A new research paper ("A Galactic-scale gas wave in the solar neighborhood") published in the journal Nature outlines a recently uncovered suburb of baby-booming stars that could drastically change the Milky Way's landscape – the so-called Radcliffe Wave, a 9,000-light-year-long stream of baby stars, or more likely, star-forming gas, romantically referred to as “stellar nurseries".
Gigantic Wave of Star-Forming Gas Is Largest Known Structure of Its Kind in Milky Way.https://t.co/t1yNykP6tH— Cosmological (@kenserlore96) January 8, 2020
The Radcliffe Wave, understanding the Milky Way thanks to #science#research#astronomy#space
The wave snakes upward through the constellations of Taurus and Perseus before finally cresting by the constellations Cepheus, slightly above the centre of the galaxy.
When looked at in 3D as it hovers slightly above the Milky Way, this swooping suburb of baby-booming stars appears to be more than just the sum of its parts, study co-author João Alves pointed out in a statement, adding that it looks like the “largest coherent gas structure we know of in the galaxy".
The discovery appears to have long been on the surface, but it is only now that the “stellar nurseries” have been revealed.
Astronomy discoveries are coming in thick and fast at #aas235 this year.— Becky Smethurst (@drbecky_) January 7, 2020
But this one definitely caught my eye - a giant wave of gas clouds running through the Milky Way in the Sun's backyard has been found 😱
Ft. @AlyssaAGoodman @joaoalves @cszuckerhttps://t.co/4jafLz4n0T pic.twitter.com/5l0m7DVGE6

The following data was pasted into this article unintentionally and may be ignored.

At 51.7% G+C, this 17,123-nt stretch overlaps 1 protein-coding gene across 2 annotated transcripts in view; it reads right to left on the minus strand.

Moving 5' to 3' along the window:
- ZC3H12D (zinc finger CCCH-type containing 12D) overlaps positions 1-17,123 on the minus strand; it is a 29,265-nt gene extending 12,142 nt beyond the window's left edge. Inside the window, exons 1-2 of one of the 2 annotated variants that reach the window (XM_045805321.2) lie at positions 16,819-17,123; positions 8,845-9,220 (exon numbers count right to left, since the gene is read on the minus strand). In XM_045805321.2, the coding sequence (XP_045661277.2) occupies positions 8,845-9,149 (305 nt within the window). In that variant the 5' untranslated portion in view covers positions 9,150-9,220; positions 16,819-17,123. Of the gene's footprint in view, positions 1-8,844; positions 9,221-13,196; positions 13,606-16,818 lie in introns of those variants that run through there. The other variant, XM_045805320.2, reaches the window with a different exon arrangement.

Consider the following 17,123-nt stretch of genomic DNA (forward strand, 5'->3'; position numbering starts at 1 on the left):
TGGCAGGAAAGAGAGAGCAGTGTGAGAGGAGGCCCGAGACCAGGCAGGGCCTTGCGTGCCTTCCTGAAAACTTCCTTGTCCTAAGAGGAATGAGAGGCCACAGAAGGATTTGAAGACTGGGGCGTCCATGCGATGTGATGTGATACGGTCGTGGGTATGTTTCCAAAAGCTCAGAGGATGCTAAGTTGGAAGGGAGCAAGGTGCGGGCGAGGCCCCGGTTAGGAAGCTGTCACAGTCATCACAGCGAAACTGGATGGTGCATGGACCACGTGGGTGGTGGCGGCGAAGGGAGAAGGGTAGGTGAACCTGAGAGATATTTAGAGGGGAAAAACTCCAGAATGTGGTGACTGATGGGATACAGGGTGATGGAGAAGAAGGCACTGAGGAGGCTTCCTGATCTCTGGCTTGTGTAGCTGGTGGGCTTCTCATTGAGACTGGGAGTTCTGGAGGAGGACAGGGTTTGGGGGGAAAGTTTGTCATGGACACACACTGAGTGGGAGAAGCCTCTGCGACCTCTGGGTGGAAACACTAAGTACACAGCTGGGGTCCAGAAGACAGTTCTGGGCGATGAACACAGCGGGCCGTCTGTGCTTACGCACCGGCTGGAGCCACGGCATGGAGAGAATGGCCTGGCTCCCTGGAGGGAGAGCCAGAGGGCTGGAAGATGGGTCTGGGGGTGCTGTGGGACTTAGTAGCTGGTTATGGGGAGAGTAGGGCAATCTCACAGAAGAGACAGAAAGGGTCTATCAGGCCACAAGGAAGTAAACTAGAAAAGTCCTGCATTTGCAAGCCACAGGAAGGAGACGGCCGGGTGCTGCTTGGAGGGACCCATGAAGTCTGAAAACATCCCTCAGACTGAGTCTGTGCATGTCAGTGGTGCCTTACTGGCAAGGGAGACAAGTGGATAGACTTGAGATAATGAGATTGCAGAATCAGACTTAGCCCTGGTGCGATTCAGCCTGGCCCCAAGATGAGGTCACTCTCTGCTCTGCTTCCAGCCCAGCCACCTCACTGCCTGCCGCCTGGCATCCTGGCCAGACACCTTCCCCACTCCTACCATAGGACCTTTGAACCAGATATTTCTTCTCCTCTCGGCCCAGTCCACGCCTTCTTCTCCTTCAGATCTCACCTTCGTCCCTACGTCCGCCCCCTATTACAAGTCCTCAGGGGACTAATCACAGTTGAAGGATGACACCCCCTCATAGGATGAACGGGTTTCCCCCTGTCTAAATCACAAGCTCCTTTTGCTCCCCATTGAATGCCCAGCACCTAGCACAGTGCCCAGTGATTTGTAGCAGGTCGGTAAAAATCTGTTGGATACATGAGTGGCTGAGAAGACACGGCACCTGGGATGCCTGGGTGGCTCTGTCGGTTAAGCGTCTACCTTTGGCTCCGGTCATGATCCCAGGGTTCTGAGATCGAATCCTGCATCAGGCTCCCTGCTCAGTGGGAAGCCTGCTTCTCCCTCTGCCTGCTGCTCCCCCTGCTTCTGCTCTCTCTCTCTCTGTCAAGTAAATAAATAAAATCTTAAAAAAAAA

The undulating pattern of stellar gas masses around Orion was noticed when Alves and his colleagues were creating a 3D map of the Milky Way with data harvested by ESA’s Gaia satellite and, in particular, looking at an object known as the Gould Belt, which was first detected more than 100 years ago.
Astronomers have until recently thought the Gould Belt was a ring-shaped circle of star-forming gas, with Earth's Sun near its centre, but in the latest research, they came to believe the formation was just a piece of a much more massive Radcliffe Wave, named after Harvard’s Radcliffe Institute for Advanced Study, where most of the research was done.
"We don't know what causes this shape but it could be like a ripple in a pond, as if something extraordinarily massive landed in our galaxy", Alves said, remarking that our Sun definitely interacts “with this structure", as per stellar velocity data, our solar system “surfed” through the wave around 13 million years ago and is expected to do the same in the next 13 million years.